In those not-so-rare nights when any and every possible thought spins in our heads and disrupts our sleep, we often tend to think that animals have it easy. Well, next time you have such a thought, include dogs to your self-pity circle.
According to a study published by The Royal Society scientific journal, dozing off doesn't come easy to our four-legged furry friends either. Their mind too goes haywire thinking about their problems.
If you didn't already know, this comes as an addition to their ability of emotional manipulation. Yet another thing we have in common with these adorable creatures.
The researchers studied the sleeping patterns of sixteen adult dogs after they had positive emotional experiences such as being caressed and called a 'good boy', and negative emotional experiences like being approached by a stranger.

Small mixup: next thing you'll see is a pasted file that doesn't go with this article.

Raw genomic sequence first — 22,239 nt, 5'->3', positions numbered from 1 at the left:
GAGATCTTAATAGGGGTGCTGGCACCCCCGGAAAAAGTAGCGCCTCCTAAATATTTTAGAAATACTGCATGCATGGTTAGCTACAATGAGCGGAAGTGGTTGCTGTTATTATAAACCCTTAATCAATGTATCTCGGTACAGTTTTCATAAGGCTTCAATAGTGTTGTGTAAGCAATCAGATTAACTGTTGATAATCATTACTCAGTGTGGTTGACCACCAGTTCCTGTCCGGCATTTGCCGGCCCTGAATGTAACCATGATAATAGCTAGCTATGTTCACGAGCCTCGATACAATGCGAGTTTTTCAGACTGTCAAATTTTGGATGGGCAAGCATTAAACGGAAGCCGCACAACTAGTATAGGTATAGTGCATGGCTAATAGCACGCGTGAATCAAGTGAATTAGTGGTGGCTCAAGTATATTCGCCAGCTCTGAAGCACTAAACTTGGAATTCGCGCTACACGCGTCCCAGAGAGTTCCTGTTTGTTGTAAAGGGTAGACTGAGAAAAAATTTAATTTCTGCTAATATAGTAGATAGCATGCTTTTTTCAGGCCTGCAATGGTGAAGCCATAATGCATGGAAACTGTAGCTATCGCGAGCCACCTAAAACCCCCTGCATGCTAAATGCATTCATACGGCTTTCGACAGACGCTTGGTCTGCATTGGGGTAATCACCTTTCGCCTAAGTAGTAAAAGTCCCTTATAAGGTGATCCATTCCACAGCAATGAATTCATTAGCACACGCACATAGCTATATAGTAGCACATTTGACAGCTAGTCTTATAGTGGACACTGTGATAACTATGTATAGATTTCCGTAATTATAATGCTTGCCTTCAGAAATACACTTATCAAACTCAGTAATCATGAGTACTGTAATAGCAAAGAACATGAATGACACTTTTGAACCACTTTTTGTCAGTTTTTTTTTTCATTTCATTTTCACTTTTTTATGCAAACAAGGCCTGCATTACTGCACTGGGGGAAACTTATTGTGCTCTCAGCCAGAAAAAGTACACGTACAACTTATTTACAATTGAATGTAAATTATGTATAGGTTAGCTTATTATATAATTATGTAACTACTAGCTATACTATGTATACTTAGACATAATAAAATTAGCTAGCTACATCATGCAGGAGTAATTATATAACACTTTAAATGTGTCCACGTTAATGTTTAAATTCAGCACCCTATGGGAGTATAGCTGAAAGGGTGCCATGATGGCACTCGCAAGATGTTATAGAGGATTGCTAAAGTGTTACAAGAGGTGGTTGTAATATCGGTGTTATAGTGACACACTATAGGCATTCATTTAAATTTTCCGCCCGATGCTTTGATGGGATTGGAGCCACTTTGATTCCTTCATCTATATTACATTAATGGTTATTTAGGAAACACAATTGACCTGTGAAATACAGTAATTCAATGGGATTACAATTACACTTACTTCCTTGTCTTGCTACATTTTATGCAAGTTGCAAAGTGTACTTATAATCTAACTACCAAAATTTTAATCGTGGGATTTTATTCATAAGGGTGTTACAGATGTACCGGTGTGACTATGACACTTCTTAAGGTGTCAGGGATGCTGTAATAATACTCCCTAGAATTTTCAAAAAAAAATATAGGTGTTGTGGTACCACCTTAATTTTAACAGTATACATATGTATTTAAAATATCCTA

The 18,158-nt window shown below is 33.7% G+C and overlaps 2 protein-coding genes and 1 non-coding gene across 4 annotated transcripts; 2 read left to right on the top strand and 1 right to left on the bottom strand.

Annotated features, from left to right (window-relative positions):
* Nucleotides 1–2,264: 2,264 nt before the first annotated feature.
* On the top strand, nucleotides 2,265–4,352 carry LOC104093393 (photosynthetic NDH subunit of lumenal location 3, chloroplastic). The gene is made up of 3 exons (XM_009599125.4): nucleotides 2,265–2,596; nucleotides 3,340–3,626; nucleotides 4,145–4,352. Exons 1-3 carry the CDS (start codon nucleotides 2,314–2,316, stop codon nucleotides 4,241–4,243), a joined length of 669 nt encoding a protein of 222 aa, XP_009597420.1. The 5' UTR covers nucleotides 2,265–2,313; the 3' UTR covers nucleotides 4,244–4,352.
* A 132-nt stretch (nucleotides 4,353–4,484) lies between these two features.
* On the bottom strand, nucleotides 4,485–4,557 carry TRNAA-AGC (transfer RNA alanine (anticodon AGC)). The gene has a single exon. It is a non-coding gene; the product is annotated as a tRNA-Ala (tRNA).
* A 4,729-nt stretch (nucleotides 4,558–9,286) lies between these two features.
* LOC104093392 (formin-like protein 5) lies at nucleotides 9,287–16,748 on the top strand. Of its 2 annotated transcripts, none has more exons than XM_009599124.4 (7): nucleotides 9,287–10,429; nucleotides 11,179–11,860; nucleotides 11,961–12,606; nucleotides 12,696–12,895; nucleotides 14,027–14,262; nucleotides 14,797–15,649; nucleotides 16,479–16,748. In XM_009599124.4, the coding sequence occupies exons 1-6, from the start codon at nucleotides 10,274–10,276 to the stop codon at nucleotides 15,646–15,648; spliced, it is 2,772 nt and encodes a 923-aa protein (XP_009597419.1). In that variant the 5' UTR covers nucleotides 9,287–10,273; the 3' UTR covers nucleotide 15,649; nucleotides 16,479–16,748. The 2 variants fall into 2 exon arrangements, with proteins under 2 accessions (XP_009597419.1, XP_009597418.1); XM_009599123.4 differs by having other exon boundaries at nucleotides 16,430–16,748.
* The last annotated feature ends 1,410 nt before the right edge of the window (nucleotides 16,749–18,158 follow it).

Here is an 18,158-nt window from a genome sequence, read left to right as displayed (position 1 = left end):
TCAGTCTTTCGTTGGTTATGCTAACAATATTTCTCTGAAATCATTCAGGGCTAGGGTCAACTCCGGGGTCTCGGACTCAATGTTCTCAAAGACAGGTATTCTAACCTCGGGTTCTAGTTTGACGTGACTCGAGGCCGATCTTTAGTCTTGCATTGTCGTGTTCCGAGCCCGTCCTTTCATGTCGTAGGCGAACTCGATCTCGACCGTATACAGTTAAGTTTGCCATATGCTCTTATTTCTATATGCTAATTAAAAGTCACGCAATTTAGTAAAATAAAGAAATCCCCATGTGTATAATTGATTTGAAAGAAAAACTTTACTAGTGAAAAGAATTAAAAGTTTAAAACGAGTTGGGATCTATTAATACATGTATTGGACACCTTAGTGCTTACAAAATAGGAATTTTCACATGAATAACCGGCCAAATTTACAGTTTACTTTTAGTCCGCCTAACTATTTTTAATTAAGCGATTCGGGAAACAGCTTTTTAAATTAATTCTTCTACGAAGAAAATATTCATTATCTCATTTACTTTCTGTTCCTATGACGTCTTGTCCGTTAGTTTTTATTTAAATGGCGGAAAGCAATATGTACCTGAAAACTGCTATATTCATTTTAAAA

Much like us having a hard time falling asleep being marred by our issues, dogs too had a disturbed sleep after the negative experiences. On the contrary, positive experiences resulted in a peaceful good-night's sleep.
Sleeping on our bad experiences as a quick-fix is not just our thing, dogs do it too. The study highlighted that a negative day put them to sleep faster, just like us humans in an attempt to escape the complications life throws at us.
Rest aside, being haunted in those lonely hours of night trying to get some sleep is a task for both humans and dogs.